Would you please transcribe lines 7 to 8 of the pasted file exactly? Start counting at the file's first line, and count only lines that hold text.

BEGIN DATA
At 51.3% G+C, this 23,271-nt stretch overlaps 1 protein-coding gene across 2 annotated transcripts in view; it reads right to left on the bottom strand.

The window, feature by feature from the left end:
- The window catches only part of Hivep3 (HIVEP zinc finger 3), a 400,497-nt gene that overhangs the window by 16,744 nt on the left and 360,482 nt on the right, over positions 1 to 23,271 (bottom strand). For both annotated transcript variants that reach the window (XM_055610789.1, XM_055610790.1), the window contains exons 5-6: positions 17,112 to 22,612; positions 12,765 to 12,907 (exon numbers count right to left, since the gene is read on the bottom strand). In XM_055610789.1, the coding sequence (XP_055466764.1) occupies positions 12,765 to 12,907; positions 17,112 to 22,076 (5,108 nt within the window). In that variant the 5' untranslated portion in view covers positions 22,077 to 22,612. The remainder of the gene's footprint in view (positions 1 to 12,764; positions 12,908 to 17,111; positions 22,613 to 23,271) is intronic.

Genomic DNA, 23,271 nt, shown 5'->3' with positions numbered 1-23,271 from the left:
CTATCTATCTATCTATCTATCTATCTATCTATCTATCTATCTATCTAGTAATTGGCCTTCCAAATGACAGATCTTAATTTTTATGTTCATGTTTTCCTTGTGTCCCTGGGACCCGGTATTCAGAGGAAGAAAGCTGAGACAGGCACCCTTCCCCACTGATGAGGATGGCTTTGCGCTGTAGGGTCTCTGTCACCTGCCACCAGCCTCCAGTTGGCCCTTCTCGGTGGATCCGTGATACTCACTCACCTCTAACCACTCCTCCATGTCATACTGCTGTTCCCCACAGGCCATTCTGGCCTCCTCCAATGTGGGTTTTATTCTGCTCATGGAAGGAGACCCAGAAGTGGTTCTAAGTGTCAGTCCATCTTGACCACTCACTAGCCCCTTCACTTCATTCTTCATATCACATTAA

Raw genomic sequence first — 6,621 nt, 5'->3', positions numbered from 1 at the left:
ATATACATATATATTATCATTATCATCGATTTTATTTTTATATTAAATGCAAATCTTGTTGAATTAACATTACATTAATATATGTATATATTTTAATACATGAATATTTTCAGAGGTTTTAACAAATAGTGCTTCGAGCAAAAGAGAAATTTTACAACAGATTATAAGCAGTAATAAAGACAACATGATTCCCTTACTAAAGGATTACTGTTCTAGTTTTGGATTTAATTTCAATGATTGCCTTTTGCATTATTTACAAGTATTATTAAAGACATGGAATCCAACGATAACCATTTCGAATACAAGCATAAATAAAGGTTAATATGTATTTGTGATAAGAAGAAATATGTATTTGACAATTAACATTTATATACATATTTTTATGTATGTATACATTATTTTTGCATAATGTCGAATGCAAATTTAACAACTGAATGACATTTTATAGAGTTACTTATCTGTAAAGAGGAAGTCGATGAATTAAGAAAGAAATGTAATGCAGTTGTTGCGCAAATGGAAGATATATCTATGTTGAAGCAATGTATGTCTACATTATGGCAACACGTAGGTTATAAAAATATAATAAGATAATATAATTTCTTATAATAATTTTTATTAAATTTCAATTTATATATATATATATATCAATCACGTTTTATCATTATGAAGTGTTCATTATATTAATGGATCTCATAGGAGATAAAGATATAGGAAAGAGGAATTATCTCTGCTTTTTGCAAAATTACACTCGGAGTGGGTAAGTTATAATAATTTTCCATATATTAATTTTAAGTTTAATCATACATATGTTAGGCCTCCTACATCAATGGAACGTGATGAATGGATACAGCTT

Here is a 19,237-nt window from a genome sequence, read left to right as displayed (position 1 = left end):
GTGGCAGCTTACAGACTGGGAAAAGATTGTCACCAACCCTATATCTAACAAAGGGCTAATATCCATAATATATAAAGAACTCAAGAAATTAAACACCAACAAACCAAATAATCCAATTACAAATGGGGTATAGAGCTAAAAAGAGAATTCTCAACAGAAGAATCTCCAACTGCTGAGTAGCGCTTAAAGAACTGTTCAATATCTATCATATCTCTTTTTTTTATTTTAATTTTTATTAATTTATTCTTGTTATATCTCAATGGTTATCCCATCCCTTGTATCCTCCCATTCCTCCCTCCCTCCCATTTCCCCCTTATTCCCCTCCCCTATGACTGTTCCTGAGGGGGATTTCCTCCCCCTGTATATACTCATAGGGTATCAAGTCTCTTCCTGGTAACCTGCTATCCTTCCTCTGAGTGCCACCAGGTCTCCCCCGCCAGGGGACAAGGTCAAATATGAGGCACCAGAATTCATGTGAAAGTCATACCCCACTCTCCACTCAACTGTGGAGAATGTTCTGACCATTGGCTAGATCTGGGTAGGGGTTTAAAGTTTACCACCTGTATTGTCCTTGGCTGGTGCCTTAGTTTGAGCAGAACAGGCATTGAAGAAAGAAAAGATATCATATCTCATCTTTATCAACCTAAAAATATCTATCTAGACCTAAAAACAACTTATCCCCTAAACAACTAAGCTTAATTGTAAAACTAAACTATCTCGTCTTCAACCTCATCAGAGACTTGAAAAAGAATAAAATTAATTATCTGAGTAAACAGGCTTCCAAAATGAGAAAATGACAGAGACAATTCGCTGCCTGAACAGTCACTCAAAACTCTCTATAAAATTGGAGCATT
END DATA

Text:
ATATACATATATATTATCATTATCATCGATTTTATTTTTATATTAAATGCAAATCTTGTTGAATTAACATTACATTAATATATGTATATATTTTAATACATGAATATTTTCAGAGGTTTTAACAAATAGTGCTTCGAGCAAAAGAGAAATTTTACAACAGATTATAAGCAGTAATAAAGACAACATGATTCCCTTACTAAAGGATTACTGTTCTAGTTTTGGATTTAATTTCAATGATTGCCTTTTGCATTATTTACAAGTATTATTAAAGACATGGAATCCAACGATAACCATTTCGAATACAAGCATAAATAAAGGTTAATATGTATTTGTGATAAGAAGAAATATGTATTTGACAATTAACATTTATATACATATTTTTATGTATGTATACATTATTTTTGCATAATGTCGAATGCAAATTTAACAACTGAATGACATTTTATAGAGTTACTTATCTGTAAAGAGGAAGTCGATGAATTAAGAAAGAAATGTAATGCAGTTGTTGCGCAAATGGAAGATATATCTATGTTGAAGCAATGTATGTCTACATTATGGCAACACGTAGGTTATAAAAATATAATAAGATAATATAATTTCTTATAATAATTTTTATTAAATTTCAATTTATATATATATATATATCAATCACGTTTTATCATTATGAAGTGTTCATTATATTAATGGATCTCATAGGAGATAAAGATATAGGAAAGAGGAATTATCTCTGCTTTTTGCAAAATTACACTCGGAGTGGGTAAGTTATAATAATTTTCCATATATTAATTTTAAGTTTAATCATACATATGTTAGGCCTCCTACATCAATGGAACGTGATGAATGGATACAGCTT

Here is a 19,237-nt window from a genome sequence, read left to right as displayed (position 1 = left end):